There is no “stage theory” in the professional development of social workers. It is not necessary for social workers to start their career from micro practice to macro practice along with their career promotion path. Professor Wong believes that social workers can choose to adopt macro practice only, or both micro and macro practices at the same time. However, when analyzing individual cases, there is no rule on the adoption of micro, mezzo and macro practices. Social workers have to analyze the cases and make the decision themselves. Otherwise, it would be difficult for the new entry social workers to understand the core elements of cases and decide to use which intervention method.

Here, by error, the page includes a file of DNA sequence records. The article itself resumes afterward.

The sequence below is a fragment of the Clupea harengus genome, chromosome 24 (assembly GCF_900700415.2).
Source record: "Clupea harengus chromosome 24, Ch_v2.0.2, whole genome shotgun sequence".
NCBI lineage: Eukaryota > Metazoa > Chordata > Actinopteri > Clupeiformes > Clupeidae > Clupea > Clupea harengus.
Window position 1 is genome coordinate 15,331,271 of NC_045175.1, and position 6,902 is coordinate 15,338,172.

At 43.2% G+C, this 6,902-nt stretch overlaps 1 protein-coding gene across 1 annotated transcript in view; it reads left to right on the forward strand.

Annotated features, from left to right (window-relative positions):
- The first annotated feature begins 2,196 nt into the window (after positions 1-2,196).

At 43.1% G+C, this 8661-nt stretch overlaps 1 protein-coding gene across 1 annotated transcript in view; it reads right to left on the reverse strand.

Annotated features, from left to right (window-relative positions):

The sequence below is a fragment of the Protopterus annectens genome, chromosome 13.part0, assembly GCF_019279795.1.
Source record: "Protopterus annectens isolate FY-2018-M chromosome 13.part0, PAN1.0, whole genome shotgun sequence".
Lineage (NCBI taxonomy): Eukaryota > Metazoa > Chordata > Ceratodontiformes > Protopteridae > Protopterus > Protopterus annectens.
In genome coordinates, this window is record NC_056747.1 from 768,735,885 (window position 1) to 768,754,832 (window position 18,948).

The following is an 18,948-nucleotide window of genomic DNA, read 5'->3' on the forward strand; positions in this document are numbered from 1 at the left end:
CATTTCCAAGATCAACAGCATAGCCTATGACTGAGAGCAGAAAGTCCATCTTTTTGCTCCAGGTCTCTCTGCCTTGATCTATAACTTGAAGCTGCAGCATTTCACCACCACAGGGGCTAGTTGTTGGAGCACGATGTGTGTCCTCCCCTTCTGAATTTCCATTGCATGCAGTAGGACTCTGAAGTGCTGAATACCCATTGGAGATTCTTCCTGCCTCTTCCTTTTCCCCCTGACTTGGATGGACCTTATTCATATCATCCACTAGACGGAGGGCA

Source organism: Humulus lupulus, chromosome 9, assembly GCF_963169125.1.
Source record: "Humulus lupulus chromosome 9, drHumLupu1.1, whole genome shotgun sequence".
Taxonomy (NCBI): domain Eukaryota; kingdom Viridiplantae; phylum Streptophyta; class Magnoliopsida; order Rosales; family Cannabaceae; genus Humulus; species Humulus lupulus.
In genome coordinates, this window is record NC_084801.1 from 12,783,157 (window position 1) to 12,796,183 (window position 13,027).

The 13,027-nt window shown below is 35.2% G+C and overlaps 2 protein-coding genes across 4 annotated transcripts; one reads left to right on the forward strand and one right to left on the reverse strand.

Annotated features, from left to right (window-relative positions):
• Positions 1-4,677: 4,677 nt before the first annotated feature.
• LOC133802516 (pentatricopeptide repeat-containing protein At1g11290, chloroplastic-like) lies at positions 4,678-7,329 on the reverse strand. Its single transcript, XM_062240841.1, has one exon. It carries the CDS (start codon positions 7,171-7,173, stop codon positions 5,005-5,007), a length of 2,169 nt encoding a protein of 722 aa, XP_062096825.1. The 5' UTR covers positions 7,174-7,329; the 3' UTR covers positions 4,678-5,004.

Since social workers generally agree to the need of striving for social justice, they are suggested to integrate both micro and macro practices in their daily work even under a restricted environment. Although social workers are constantly disempowered when performing community work, they would experience from individual cases that the service users demand for social change. Social workers can be empowered again and strive for social justice together with service users.

(The above abstract of speeches do not represent the position of the Board.)

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Statistics (As at 15 April 2016)

(I) RSWs

Gender distribution of RSWs

Male: 6032 (29.73%)
Female: 14256 (70.26%)
Total: 20288

Qualification of RSWs

Recognized degree: 12946 (63.81%)
Recognized diploma / associate degree: 7245 (35.71%)
Others: 97 (0.48%)
Total 20288

Post distribution of RSWs

Holding social work post: 13946 (68.74%)
Holding non-social work post: 6342 (31.26%)
Total: 20288